appear on each occasion. (Minute Entries dated Aug. 11, 2016,
Sept. 14, 2016, Oct. 6, 2016, and Dec. 1, 2016, Adversary
November 7, 2016, the Trustee moved for an order approving
the sale of both properties. (Mot. to Approve Sale, Docket
Entry No. 50, Main Case.) Mohamed Satti, Appellant's son,
(Mohamed Satti Obj., Docket Entry No. 55, Main Case), Pamela
Rodgers, Appellant's spouse, (Pamela Rodgers Obj., Docket
Entry No. 56, Main Case), and Appellant, (Abdel Satti Obj.,
Docket Entry No. 57, Main Case), each of whom self-identified
as a “part owner” of the Brooklyn Property and
Manhattan Property, among others, filed objections to the
Trustee's motion. The objections of both Mohamed Satti
and Rodgers stated that they objected because they “did
not file a bankruptcy for the above listed properties.”
All three objectors claimed that the offering price for each
property was below market value.
orders dated December 9, 2016 and December 12, 2016, the
Bankruptcy Court granted the Trustee's motions to sell
the Manhattan Property and Brooklyn Property at a public
auction scheduled for January 11, 2017. (Order dated Dec. 9,
2016, Docket Entry No. 61, Main Case; Order dated Dec. 12,
2016, Docket Entry No. 62, Main Case.) The sale of the
Brooklyn Property was confirmed by the Bankruptcy Court on
January 24, 2017. (Order dated Jan. 24, 2017, Docket Entry
No. 78, Main Case.)
challenges the Bankruptcy Court's orders (1) enjoining
him from entering onto the Brooklyn Property and Manhattan
Property, and (2) approving the sale of the Brooklyn
Property. (Notice of Appeal.) However, Appellant failed to
file an appellate brief in violation of Rule 8018 of the
Federal Rules of Bankruptcy Procedure, despite repeatedly
being directed by the Court to do so. (See Orders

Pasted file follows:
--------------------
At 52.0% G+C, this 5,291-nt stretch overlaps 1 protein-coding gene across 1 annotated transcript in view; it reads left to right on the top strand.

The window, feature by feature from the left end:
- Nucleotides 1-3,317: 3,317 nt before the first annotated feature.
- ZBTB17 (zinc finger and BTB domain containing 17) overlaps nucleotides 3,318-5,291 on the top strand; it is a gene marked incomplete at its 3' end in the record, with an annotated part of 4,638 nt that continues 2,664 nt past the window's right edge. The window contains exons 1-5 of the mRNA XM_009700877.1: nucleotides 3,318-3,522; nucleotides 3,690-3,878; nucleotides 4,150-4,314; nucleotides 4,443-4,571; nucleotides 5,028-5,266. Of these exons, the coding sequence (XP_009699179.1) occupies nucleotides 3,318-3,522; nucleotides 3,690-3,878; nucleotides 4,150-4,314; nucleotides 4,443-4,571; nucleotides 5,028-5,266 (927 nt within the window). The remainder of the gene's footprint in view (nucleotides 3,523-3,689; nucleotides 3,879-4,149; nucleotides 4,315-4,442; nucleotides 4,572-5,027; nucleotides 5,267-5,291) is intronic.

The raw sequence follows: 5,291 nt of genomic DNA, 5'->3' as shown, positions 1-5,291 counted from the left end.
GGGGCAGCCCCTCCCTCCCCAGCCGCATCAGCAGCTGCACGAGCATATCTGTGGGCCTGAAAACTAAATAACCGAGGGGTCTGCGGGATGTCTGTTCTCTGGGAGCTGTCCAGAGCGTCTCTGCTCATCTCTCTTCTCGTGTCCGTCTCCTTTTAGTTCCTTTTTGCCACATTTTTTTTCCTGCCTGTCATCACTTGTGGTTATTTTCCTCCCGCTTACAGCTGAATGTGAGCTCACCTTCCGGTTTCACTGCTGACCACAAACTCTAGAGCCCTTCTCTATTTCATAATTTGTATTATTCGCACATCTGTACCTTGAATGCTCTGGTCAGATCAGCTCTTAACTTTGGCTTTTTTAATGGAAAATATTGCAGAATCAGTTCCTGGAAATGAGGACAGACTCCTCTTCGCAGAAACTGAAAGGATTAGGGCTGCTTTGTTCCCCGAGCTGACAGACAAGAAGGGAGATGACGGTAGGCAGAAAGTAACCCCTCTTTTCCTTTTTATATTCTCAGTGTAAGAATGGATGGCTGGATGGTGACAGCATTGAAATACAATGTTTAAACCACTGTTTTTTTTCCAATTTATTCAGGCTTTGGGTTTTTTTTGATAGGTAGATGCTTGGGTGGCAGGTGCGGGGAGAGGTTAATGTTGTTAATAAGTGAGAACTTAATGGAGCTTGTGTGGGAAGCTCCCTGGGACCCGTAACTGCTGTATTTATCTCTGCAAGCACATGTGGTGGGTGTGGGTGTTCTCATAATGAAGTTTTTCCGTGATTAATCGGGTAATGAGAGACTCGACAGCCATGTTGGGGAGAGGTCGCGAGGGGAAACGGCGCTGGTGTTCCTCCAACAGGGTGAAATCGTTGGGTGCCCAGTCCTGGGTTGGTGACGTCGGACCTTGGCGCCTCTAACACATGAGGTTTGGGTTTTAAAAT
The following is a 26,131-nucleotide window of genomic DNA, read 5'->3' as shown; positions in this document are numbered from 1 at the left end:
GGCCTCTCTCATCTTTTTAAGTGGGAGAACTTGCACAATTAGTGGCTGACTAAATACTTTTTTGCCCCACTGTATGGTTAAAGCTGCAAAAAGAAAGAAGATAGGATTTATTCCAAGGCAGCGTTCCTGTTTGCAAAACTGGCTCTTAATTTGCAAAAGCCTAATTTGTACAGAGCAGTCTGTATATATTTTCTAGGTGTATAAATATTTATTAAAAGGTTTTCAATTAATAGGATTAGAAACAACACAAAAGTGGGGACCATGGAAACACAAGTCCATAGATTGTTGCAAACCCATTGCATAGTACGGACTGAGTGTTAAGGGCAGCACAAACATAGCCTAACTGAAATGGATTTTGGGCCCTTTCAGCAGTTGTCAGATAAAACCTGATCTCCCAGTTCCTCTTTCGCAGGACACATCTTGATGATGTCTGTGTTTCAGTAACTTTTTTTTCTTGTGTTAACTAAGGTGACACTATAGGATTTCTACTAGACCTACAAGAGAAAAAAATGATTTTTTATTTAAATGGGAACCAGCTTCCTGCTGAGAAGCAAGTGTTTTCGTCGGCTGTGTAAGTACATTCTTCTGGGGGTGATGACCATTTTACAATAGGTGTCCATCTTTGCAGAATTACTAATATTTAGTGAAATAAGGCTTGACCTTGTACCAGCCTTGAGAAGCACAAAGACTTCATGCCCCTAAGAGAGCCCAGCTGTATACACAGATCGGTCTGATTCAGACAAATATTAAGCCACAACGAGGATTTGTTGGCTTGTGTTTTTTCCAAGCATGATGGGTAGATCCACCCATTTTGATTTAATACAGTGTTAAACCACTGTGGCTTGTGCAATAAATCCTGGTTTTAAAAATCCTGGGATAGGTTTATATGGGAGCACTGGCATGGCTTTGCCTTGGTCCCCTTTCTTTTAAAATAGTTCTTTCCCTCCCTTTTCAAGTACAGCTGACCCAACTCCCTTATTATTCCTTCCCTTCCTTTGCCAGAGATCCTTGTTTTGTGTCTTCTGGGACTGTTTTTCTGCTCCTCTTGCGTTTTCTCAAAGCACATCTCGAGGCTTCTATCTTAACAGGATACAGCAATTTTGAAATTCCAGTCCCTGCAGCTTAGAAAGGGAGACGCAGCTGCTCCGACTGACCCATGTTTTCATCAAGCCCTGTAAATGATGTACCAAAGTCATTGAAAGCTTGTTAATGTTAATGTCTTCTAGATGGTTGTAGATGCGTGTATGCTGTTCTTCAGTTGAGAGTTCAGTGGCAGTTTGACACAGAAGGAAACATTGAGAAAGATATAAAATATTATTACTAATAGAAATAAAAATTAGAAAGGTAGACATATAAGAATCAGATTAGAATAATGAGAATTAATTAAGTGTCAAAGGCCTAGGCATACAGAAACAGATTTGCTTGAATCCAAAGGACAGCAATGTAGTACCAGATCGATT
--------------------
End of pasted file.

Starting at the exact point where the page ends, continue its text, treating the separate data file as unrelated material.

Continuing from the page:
dated Aug. 7, 2017 and Oct. 10, 2017.)
filed a notice of appeal on February 3, 2017. (Notice of
Appeal.) On March 31, 2017, the clerk of court notified all
parties that the bankruptcy court record “ha[d] been
received or is available electronically” and directed
the parties to “follow [the] briefing schedule as set
forth in Federal Rule of Bankruptcy Procedure 8018, ”
specifically instructing that “appellant must serve and
file a brief within [thirty] days of this notice . . .
.” (Notice dated Mar. 31, 2017). On June 9, 2017, the
Trustee filed a letter with the Court requesting that the
appeal be dismissed for Appellant's failure to file a
brief. (Letter dated June 9, 2017, Docket Entry
No. 4.) On August 7, 2017, the Court issued an order noting
that “Plaintiff-appellant has failed to file a brief in
accordance with Rule 8018 of the Federal Rules of Bankruptcy
Procedure, ” and directing Appellant to file a brief
“or risk dismissal of the action for failure to
prosecute.” (Order dated Aug. 7, 2017.) The Court
issued a second warning on October 10, 2017. (Order dated
Oct. 10, 2017.) Appellant has not complied with either order.
Standard of review
courts have appellate jurisdiction over “final
judgments, orders, and decrees” entered in bankruptcy
court. 28 U.S.C. § 158(a). On appeal, a district court
reviews the legal conclusions of a bankruptcy court de
novo, and its factual findings for clear error.
Wenegieme v. Macco, No. 17-CV-1218, 2018 WL 334032,
at *2 (E.D.N.Y. Jan. 9, 2018) (citing In re Bayshore Wire
Prods. Corp., 209 F.3d 100, 103 (2d Cir. 2000)).
“A finding is ‘clearly erroneous' when, on
consideration of the record as a whole, the reviewing court
‘is left with the definite and firm conviction that a
mistake has been ...